How might the upcoming election affect the environment for financial stocks?
Lee: There is a growing populist drumbeat, not just in the United States but globally, and that connects to bank regulation. In fact, continued pressure on the banks is an area of common ground for the two candidates.
For example, both parties are talking about possibly reintroducing the Glass-Steagall Act. Setting aside the merits of that proposal, I think it could be disruptive for the economy and the banking system in general. More broadly, the trend toward populism suggests that regulatory pressure on the sector isn’t going to ease anytime soon.
I don’t think one candidate is clearly better or worse for financial companies. Ultimately, the next president will affect the sector mainly by the way his or her policies affect economic growth.
How is financial technology changing the sector?
Lee: I think the first question to ask is “To what extent will new technology disrupt existing processes?” It doesn’t get a lot of press, but the banks themselves are some of the biggest and most aggressive adopters of financial technology. Banks are establishing virtual infrastructures, using mobile applications, and expanding their online functionality. At the same time, they are rationalizing the physical bank infrastructure by reducing the number and square footage of branches and increasing the use of automation in place of direct help by customer service representatives. I think these trends are going to produce some winners and losers in the traditional banking space. The bigger banks may be at a slight advantage, because they have the resources to invest and can amortize the costs of these investments over a larger customer base.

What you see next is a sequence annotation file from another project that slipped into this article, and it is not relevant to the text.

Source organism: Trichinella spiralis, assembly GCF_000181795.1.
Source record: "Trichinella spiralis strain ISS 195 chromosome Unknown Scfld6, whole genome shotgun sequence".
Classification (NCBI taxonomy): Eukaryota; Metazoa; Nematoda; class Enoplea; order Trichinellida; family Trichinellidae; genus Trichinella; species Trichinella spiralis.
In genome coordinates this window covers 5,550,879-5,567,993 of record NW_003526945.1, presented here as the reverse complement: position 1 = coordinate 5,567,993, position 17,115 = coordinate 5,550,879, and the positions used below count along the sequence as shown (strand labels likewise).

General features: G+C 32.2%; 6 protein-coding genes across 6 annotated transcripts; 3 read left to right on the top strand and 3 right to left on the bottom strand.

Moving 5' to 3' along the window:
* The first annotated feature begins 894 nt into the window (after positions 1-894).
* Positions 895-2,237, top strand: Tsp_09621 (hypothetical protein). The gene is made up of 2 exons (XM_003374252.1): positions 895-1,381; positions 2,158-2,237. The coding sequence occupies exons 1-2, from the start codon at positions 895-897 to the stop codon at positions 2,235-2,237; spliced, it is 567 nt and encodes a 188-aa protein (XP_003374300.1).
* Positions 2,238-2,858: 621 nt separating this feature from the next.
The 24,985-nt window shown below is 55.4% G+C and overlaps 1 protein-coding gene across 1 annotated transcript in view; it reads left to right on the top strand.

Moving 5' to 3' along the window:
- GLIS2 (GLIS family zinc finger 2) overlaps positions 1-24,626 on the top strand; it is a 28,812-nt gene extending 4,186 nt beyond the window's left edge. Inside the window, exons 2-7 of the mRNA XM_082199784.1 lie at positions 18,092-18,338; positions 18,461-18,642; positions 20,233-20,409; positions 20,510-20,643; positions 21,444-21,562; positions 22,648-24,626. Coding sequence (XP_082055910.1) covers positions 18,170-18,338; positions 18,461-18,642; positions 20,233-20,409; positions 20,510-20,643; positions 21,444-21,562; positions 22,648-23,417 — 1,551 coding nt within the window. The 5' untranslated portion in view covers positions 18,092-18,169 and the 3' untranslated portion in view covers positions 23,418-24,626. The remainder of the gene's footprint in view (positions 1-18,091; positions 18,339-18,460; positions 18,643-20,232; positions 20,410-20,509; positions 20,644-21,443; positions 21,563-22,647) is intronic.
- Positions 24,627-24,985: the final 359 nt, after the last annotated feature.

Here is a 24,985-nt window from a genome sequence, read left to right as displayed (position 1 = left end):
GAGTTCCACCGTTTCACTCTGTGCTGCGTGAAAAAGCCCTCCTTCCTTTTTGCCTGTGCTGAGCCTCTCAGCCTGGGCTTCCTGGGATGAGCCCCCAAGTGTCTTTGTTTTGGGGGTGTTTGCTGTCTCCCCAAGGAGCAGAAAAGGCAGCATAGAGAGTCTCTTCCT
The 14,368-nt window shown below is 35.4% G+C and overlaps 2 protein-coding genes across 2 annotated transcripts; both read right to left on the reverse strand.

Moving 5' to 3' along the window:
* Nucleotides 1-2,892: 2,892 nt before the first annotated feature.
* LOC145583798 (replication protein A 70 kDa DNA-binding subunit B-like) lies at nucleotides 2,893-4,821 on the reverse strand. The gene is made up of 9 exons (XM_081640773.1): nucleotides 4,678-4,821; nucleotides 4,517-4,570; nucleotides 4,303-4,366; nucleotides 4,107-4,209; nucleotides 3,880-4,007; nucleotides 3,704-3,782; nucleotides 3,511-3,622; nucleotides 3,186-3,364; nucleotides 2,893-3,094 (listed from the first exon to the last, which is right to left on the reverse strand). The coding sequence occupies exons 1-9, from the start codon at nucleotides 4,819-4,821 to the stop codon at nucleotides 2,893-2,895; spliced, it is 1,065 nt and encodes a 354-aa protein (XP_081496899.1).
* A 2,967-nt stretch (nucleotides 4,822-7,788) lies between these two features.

The next important question is “How will the arrival of online and other nontraditional lenders change the sector?” I have been a little skeptical that new technologies are fundamentally changing the business. Some nontraditional lenders came out in the past year with a lot of fanfare that they were disrupting the banking business, but their models at the core look quite similar to traditional banking and lending institutions. Lending is lending and underwriting is underwriting, regardless of how you interact with customers or deliver services. That said, these new players are bringing innovation in terms of customer delivery mechanisms and new product features, so we’re keeping an eye on them.
How are you approaching the sector today?
Lee: As I said earlier, I expect returns in the financial sector to be fairly choppy. Given that expectation, I think it’s important to seek out businesses that have durable earnings growth and can sustain high return on equity. As a result, my fund is focused on relatively high-quality companies. That’s an extension of my overall approach to financials. The key to financials, in my opinion, is to compound consistent, albeit sometimes unexciting, returns over time—but the most important thing is to try to avoid the big losses. I believe active management can add value, particularly when markets are more volatile.
I’m currently emphasizing defensive positions such as property and casualty insurers and insurance brokers. I also like shares of companies that are less dependent on macroeconomic growth. For example, I think credit card processors could benefit as more people shift from cash to electronic and mobile payments. Conversely, I am being careful with companies that are very credit sensitive and firms that are tightly linked to the economic cycle.